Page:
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Re: [PATCH v4] doc/SubmittingPatches: correct subject guidance

On Fri, Nov 10, 2017 at 03:02:50PM +0000, Adam Dinwoodie wrote:
> The examples and common practice for adding markers such as "RFC" or
> "v2" to the subject of patch emails is to have them within the same
> brackets as the "PATCH" text, not after the closing bracket.  Further,
> the practice of `git format-patch` and the like, as well as what appears
> to be the more common pratice on the mailing list, is to use "[RFC
> PATCH]", not "[PATCH/RFC]".
> Update the SubmittingPatches article to match and to reference the
> `format-patch` helper arguments, and also make some minor text
> clarifications in the area.
> Signed-off-by: Adam Dinwoodie <adam@xxxxxxxxxxxxx>
> Helped-by: Eric Sunshine <sunshine@xxxxxxxxxxxxxx>

This looks great! Thank you for updating this documentation.

Reviewed-by: Josh Triplett <josh@xxxxxxxxxxxxxxxx>

> ---
> Notes:
>     Changes since v3:
>     - Clarified meaning of "RFC" per Eric's suggestion
>     - Made the impact of --subject-prefix and friends clearer per Eric's
>       suggestion
>     Thank you for your nitpicking, Eric, it's useful and very much
>     appreciated :)
>  Documentation/SubmittingPatches | 19 ++++++++++++-------
>  1 file changed, 12 insertions(+), 7 deletions(-)
> diff --git a/Documentation/SubmittingPatches b/Documentation/SubmittingPatches
> index 558d465b6..89f239071 100644
> --- a/Documentation/SubmittingPatches
> +++ b/Documentation/SubmittingPatches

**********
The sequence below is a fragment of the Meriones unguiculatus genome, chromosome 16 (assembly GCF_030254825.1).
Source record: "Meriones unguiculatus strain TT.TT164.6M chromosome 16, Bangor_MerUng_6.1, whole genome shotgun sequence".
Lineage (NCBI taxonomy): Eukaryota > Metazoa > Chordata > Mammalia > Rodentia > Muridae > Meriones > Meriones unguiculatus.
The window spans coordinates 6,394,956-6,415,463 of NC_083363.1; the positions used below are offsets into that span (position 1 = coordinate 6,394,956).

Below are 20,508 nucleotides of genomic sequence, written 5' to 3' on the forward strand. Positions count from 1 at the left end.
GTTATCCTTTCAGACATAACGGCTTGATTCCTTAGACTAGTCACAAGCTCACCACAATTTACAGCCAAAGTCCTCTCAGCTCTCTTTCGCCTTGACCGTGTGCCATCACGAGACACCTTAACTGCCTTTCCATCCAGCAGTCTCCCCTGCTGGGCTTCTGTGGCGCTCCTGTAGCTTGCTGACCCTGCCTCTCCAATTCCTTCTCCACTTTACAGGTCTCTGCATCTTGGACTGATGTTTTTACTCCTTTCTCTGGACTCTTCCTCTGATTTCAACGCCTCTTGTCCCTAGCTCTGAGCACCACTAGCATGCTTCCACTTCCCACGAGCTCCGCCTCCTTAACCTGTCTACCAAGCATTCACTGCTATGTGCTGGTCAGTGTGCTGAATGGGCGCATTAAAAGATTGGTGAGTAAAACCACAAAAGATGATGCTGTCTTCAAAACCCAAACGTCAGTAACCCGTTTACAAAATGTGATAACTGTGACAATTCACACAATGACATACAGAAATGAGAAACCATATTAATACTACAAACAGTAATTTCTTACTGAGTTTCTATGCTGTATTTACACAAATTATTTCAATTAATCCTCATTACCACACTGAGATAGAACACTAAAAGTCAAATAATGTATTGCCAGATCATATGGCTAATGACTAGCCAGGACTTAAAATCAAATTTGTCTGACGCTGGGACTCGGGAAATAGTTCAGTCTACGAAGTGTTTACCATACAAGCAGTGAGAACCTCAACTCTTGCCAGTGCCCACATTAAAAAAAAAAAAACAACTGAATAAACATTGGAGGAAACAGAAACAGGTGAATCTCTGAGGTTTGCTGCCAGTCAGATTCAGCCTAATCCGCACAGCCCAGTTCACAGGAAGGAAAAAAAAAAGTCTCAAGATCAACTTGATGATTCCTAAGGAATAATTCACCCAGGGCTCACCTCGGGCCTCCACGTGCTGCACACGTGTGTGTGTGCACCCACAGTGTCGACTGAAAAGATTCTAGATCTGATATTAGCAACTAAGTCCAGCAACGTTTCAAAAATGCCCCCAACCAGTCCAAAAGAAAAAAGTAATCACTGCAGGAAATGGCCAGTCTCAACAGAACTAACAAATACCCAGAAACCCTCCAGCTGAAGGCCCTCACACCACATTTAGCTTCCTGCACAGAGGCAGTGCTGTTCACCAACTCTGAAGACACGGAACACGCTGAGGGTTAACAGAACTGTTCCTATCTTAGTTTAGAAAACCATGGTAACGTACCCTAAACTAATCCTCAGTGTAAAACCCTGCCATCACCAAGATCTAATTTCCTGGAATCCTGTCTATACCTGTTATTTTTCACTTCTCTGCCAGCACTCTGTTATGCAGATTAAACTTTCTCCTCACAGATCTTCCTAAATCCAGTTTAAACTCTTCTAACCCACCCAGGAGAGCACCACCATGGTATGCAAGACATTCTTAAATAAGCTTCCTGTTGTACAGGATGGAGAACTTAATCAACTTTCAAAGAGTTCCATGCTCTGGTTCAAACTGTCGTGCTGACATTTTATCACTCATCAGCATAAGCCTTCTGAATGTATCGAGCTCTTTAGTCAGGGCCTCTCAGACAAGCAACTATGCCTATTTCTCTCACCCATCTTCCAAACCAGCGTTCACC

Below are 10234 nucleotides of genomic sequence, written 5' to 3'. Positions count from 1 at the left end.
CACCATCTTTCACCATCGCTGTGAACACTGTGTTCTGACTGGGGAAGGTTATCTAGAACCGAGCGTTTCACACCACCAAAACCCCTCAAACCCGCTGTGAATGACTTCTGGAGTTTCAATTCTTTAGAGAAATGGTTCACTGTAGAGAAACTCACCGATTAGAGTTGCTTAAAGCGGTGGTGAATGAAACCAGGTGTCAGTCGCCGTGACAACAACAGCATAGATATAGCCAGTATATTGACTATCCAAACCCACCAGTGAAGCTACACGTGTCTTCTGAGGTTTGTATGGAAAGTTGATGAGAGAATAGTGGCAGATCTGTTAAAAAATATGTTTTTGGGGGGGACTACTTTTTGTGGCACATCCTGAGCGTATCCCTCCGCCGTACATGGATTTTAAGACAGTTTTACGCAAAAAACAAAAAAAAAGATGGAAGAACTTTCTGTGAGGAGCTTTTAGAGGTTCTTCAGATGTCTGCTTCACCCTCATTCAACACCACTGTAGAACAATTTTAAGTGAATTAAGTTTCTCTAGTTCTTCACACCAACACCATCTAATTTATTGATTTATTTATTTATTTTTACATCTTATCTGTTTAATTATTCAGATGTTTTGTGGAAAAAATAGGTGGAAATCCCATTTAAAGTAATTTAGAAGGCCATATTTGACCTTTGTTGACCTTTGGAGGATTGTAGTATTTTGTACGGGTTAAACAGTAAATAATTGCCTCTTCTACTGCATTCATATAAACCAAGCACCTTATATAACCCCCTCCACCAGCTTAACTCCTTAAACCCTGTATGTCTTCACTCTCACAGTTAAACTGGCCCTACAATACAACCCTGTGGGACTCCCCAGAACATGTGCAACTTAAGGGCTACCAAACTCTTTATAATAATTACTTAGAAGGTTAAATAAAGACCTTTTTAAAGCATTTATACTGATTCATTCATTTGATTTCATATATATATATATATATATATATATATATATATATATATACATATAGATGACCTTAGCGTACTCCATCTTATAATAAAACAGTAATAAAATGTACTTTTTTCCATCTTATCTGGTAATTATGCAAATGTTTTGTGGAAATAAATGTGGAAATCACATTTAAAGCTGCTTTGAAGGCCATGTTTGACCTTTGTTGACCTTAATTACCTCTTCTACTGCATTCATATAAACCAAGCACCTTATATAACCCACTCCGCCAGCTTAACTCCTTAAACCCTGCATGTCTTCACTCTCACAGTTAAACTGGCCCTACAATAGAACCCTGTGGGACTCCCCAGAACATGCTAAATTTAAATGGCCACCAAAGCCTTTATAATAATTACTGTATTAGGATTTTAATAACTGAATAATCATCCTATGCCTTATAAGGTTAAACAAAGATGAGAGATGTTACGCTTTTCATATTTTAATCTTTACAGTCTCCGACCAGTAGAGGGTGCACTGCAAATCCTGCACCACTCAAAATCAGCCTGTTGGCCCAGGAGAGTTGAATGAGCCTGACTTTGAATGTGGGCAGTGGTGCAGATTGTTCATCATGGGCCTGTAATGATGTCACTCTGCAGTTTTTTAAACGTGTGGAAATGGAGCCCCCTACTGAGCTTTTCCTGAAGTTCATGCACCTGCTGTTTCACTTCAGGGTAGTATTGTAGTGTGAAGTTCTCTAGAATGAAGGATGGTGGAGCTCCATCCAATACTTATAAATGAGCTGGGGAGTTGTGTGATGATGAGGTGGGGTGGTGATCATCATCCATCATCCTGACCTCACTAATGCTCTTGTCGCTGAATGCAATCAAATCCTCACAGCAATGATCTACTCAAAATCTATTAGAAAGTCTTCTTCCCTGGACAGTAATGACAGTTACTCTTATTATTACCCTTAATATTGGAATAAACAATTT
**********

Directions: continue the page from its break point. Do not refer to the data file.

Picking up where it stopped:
> @@ -184,21 +184,26 @@ lose tabs that way if you are not careful.
>  It is a common convention to prefix your subject line with
>  [PATCH].  This lets people easily distinguish patches from other
> -e-mail discussions.  Use of additional markers after PATCH and
> -the closing bracket to mark the nature of the patch is also
> -encouraged.  E.g. [PATCH/RFC] is often used when the patch is
> -not ready to be applied but it is for discussion, [PATCH v2],
> -[PATCH v3] etc. are often seen when you are sending an update to
> -what you have previously sent.
> +e-mail discussions.  Use of markers in addition to PATCH within
> +the brackets to describe the nature of the patch is also
> +encouraged.  E.g. [RFC PATCH] (where RFC stands for "request for
> +comments") is often used to indicate a patch needs further
> +discussion before being accepted, [PATCH v2], [PATCH v3] etc.
> +are often seen when you are sending an update to what you have
> +previously sent.
> -"git format-patch" command follows the best current practice to
> +The "git format-patch" command follows the best current practice to
>  format the body of an e-mail message.  At the beginning of the
>  patch should come your commit message, ending with the
>  Signed-off-by: lines, and a line that consists of three dashes,
>  followed by the diffstat information and the patch itself.  If
>  you are forwarding a patch from somebody else, optionally, at
>  the beginning of the e-mail message just before the commit
>  message starts, you can put a "From: " line to name that person.
> +To change the default "[PATCH]" in the subject to "[<text>]", use
> +`git format-patch --subject-prefix=<text>`.  As a shortcut, you
> +can use `--rfc` instead of `--subject-prefix="RFC PATCH"`, or
> +`-v <n>` instead of `--subject-prefix="PATCH v<n>"`.
>  You often want to add additional explanation about the patch,
>  other than the commit message itself.  Place such "cover letter"
> -- 
> 2.14.3